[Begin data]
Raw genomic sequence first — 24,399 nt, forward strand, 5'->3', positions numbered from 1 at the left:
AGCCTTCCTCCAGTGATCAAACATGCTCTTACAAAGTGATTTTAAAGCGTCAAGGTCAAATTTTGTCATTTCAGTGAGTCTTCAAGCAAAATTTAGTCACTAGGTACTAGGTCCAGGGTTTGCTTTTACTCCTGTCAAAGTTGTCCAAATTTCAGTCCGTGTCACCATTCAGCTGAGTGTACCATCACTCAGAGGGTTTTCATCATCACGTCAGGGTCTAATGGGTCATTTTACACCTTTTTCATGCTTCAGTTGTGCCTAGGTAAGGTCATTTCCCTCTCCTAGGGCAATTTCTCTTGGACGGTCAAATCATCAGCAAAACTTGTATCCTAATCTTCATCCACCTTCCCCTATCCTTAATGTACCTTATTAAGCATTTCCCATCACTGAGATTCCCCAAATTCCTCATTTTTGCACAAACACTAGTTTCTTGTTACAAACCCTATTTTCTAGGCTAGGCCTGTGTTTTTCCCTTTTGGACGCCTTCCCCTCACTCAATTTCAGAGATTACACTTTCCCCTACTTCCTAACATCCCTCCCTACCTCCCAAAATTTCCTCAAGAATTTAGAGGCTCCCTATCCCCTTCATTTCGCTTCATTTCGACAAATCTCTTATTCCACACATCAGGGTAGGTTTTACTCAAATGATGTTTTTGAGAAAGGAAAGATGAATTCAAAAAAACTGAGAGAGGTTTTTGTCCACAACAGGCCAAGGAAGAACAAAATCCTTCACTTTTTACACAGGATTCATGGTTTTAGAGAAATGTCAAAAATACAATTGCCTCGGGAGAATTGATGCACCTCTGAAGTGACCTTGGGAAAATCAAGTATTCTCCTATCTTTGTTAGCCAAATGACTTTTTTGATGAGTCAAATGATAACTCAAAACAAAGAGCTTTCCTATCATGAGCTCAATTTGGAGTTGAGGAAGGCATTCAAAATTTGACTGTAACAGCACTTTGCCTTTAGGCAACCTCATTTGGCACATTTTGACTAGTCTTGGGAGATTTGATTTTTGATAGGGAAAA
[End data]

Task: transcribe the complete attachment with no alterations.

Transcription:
Raw genomic sequence first — 24,399 nt, forward strand, 5'->3', positions numbered from 1 at the left:
AGCCTTCCTCCAGTGATCAAACATGCTCTTACAAAGTGATTTTAAAGCGTCAAGGTCAAATTTTGTCATTTCAGTGAGTCTTCAAGCAAAATTTAGTCACTAGGTACTAGGTCCAGGGTTTGCTTTTACTCCTGTCAAAGTTGTCCAAATTTCAGTCCGTGTCACCATTCAGCTGAGTGTACCATCACTCAGAGGGTTTTCATCATCACGTCAGGGTCTAATGGGTCATTTTACACCTTTTTCATGCTTCAGTTGTGCCTAGGTAAGGTCATTTCCCTCTCCTAGGGCAATTTCTCTTGGACGGTCAAATCATCAGCAAAACTTGTATCCTAATCTTCATCCACCTTCCCCTATCCTTAATGTACCTTATTAAGCATTTCCCATCACTGAGATTCCCCAAATTCCTCATTTTTGCACAAACACTAGTTTCTTGTTACAAACCCTATTTTCTAGGCTAGGCCTGTGTTTTTCCCTTTTGGACGCCTTCCCCTCACTCAATTTCAGAGATTACACTTTCCCCTACTTCCTAACATCCCTCCCTACCTCCCAAAATTTCCTCAAGAATTTAGAGGCTCCCTATCCCCTTCATTTCGCTTCATTTCGACAAATCTCTTATTCCACACATCAGGGTAGGTTTTACTCAAATGATGTTTTTGAGAAAGGAAAGATGAATTCAAAAAAACTGAGAGAGGTTTTTGTCCACAACAGGCCAAGGAAGAACAAAATCCTTCACTTTTTACACAGGATTCATGGTTTTAGAGAAATGTCAAAAATACAATTGCCTCGGGAGAATTGATGCACCTCTGAAGTGACCTTGGGAAAATCAAGTATTCTCCTATCTTTGTTAGCCAAATGACTTTTTTGATGAGTCAAATGATAACTCAAAACAAAGAGCTTTCCTATCATGAGCTCAATTTGGAGTTGAGGAAGGCATTCAAAATTTGACTGTAACAGCACTTTGCCTTTAGGCAACCTCATTTGGCACATTTTGACTAGTCTTGGGAGATTTGATTTTTGATAGGGAAAA